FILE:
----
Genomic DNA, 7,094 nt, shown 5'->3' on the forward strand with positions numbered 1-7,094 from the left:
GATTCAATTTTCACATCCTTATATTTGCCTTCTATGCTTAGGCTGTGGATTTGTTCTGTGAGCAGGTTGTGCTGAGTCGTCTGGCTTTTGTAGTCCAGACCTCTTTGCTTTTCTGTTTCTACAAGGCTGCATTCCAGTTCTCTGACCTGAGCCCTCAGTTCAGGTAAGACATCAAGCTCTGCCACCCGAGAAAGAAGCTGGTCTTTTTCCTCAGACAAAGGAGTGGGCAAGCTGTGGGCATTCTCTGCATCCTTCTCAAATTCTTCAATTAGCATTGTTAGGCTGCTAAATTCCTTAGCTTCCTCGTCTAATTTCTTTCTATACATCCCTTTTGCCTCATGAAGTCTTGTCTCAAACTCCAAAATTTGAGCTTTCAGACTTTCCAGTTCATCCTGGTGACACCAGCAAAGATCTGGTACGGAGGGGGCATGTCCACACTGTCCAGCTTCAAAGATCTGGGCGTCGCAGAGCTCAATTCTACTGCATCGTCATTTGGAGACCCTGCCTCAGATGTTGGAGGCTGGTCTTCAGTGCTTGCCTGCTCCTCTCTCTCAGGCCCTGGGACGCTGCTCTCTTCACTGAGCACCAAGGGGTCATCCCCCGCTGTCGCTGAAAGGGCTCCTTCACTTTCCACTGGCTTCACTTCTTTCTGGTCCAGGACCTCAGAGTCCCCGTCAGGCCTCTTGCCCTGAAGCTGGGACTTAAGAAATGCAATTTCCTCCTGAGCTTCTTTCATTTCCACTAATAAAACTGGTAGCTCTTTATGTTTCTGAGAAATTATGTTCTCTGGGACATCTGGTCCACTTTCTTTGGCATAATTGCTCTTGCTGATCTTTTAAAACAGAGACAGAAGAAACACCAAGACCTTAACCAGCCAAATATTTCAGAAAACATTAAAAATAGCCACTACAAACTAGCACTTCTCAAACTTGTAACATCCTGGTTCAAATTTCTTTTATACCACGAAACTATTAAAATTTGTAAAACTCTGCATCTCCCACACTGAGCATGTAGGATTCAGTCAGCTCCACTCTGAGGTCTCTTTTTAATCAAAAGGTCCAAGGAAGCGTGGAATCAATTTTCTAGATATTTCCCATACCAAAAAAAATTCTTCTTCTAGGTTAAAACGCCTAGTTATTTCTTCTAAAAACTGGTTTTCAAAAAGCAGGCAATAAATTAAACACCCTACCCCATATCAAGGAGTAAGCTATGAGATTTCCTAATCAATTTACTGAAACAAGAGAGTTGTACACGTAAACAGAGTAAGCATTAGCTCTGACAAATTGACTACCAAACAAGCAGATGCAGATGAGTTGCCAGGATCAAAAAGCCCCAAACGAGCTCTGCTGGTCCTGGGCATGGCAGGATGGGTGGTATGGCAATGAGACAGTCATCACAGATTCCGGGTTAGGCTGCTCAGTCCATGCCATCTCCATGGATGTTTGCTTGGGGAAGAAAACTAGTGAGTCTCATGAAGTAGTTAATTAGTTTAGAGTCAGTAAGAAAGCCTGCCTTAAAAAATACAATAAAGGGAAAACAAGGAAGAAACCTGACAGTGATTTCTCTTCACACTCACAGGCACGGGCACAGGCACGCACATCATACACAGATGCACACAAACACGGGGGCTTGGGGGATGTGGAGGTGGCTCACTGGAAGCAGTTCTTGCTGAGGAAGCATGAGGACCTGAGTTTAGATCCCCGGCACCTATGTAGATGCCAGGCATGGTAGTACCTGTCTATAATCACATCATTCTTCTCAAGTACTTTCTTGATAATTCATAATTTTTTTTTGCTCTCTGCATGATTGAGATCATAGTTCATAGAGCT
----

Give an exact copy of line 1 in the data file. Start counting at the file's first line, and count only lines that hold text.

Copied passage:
Genomic DNA, 7,094 nt, shown 5'->3' on the forward strand with positions numbered 1-7,094 from the left: